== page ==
Fine readers this week we are trying something new. This week we have a guest writer. Joan a follow teammate and our team Sergeant from McLean County EMA, Search and Rescue, K-9 Operations wanted to help and try her hand writing a post. We introduced, Jesse her new K-9 partner and few months ago. Let us not forget her current partner K-9 Buzz. I thought this just might be fun. So below is Joan’s blog post discussing how to choose a training protocol.
Training Protocols….How to Choose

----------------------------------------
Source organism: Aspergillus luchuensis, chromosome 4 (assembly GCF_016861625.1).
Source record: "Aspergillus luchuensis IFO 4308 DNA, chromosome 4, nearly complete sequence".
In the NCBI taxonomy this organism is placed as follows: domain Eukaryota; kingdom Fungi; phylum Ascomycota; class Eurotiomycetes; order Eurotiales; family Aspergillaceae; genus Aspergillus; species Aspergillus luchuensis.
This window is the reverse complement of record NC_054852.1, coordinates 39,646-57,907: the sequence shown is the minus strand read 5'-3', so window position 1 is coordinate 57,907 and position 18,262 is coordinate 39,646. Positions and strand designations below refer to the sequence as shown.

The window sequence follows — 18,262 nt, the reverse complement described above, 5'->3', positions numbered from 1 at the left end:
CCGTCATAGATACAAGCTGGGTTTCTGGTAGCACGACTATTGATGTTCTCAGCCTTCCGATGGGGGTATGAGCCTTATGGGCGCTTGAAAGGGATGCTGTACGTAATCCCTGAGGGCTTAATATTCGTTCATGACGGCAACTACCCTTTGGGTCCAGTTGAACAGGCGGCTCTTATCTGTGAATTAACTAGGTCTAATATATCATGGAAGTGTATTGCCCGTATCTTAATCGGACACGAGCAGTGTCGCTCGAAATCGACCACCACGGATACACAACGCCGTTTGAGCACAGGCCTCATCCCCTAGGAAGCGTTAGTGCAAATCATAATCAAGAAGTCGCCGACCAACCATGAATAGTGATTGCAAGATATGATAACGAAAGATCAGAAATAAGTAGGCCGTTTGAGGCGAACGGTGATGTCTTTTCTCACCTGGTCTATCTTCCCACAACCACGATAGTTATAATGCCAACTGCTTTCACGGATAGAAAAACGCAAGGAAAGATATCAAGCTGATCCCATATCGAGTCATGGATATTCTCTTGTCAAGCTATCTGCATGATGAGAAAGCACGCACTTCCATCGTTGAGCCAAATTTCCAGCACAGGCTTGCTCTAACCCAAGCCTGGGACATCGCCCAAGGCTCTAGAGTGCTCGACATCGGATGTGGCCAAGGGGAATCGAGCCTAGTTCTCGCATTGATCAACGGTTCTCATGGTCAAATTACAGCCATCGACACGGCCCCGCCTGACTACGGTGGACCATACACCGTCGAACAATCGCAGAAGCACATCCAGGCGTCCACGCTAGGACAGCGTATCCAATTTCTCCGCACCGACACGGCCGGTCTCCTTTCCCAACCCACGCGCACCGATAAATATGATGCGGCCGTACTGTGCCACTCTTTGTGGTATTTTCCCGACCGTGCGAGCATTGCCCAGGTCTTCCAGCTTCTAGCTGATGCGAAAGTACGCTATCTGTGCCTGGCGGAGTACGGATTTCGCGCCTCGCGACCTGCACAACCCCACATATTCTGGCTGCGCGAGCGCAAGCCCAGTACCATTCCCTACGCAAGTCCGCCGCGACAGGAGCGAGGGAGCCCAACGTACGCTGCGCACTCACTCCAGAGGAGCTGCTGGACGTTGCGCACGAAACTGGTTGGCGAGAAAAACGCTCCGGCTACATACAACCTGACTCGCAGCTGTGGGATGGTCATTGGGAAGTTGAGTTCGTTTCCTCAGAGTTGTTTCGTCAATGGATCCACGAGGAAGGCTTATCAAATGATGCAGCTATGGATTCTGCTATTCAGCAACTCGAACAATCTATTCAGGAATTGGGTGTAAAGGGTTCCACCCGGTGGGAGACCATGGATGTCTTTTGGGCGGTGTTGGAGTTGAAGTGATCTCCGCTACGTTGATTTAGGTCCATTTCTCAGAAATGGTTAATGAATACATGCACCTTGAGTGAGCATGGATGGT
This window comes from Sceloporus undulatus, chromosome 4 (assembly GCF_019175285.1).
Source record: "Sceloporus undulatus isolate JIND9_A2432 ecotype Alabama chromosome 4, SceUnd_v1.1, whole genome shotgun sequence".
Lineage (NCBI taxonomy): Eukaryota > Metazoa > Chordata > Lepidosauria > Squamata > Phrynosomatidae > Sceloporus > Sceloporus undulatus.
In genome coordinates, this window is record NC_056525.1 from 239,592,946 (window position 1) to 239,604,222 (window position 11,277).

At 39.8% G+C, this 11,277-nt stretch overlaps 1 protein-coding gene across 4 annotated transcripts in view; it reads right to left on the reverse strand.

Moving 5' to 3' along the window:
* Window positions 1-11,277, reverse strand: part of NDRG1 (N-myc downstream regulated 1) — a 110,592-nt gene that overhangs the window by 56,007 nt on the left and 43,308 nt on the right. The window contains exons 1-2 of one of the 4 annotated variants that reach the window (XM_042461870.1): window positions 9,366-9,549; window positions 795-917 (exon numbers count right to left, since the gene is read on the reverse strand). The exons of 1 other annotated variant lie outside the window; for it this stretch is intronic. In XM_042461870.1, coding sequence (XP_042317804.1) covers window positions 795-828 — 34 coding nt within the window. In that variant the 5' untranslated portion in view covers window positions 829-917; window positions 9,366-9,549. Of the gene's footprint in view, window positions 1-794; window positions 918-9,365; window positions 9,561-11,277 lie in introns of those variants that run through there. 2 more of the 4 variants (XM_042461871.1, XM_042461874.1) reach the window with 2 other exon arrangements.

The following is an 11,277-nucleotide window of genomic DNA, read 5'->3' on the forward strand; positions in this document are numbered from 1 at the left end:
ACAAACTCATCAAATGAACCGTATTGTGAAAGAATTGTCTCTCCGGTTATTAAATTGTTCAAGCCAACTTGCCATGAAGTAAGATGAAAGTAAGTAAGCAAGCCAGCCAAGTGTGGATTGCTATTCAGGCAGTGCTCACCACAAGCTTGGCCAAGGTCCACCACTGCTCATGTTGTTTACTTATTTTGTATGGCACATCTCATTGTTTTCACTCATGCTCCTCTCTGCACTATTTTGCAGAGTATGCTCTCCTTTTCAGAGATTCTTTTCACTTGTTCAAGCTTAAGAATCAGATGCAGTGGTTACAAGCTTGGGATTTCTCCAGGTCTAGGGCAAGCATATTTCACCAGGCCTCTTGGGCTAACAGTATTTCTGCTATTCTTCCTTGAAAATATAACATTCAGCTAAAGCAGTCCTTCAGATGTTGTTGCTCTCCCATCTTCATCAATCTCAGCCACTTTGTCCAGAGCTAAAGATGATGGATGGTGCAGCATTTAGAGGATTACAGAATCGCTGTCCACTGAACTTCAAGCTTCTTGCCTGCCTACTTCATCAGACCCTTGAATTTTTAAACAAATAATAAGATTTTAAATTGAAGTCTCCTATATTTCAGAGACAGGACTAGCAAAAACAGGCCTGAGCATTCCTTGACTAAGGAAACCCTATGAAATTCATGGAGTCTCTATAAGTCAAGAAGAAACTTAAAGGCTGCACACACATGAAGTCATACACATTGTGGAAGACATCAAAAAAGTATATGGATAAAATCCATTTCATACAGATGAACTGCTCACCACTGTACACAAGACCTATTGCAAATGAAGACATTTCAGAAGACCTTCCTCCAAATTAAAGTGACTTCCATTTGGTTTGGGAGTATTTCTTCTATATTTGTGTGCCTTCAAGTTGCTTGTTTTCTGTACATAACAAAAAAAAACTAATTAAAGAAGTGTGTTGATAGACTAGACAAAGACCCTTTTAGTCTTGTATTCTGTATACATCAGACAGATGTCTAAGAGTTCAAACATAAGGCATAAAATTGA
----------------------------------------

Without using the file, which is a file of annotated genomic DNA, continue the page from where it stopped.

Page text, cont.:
About the only thing two dog trainers can agree on, is that the third one is doing it all wrong. There are many protocols and approaches for training a SAR dog and we are always learning new techniques and advancing our skills. This is a great thing, but it can also create confusion and often stress when a trainer tries to determine what will be the best protocol for their new K9 partner. When I got my newest partner, Jessie, back in August I knew I wanted to train her for Human Remains Detection (HRD) work and I also knew I wanted to utilize a protocol that was new to me. Over the years I had seen some amazing results with a lot of dogs using this approach. I was fortunate enough to have a chance to work with the trainer that had developed this approach shortly after I brought Jessie home. This protocol involved imprinting puppies on the HRD odor as early as five weeks and then continuing that training so that within 3-4 weeks these puppies were ignoring all sorts of distractions, had tremendous commitment to odor, and were already shaping their trained final response. I started this protocol with Jessie at 9 weeks old but she did not progress in the same fashion as most of the other puppies. The trainer told me “she is too social” (which was really not a surprise given her breed: Golden Retriever) and that maybe I should consider doing live find/area search with her. I continued the odor imprinting work for about a eek after I returned home, but did not really see any significant improvements. So I began to question if this was the right work for her. I was now faced with making some choices. I opted to follow a different protocol, which basically does not start any real HRD detection training until the pup is at least 6 months old. In the meantime, training focuses on developing a reward system (drive for the toy) and playing “hunting” games to build the hunt drive. Other training focuses on engagement and basic control skills. Basically, those first six months allow the puppy to just be a puppy, play, develop, and build confidence. Jessie turned six months old a few weeks ago, so I decided to re-introduce the HRD detection work. Within a matter of only a few sessions she was hunting with tremendous focus, locating the target odor, and even offering an indication (a down) without any prompting or cueing from me. She is now CRAZY for her ball, so that has become her reward for her work. Now when I get her out of the crate to train she is dragging me to the training area with such enthusiasm and is so eager to work to get that ball reward. So even though this was not the protocol/training approach I wanted to use at the start, this has clearly been the best approach for THIS dog. The lesson here is that there are many protocols that will produce the end results we want in our SAR dog partner, but the key is finding the approach that is best suited to YOUR dog.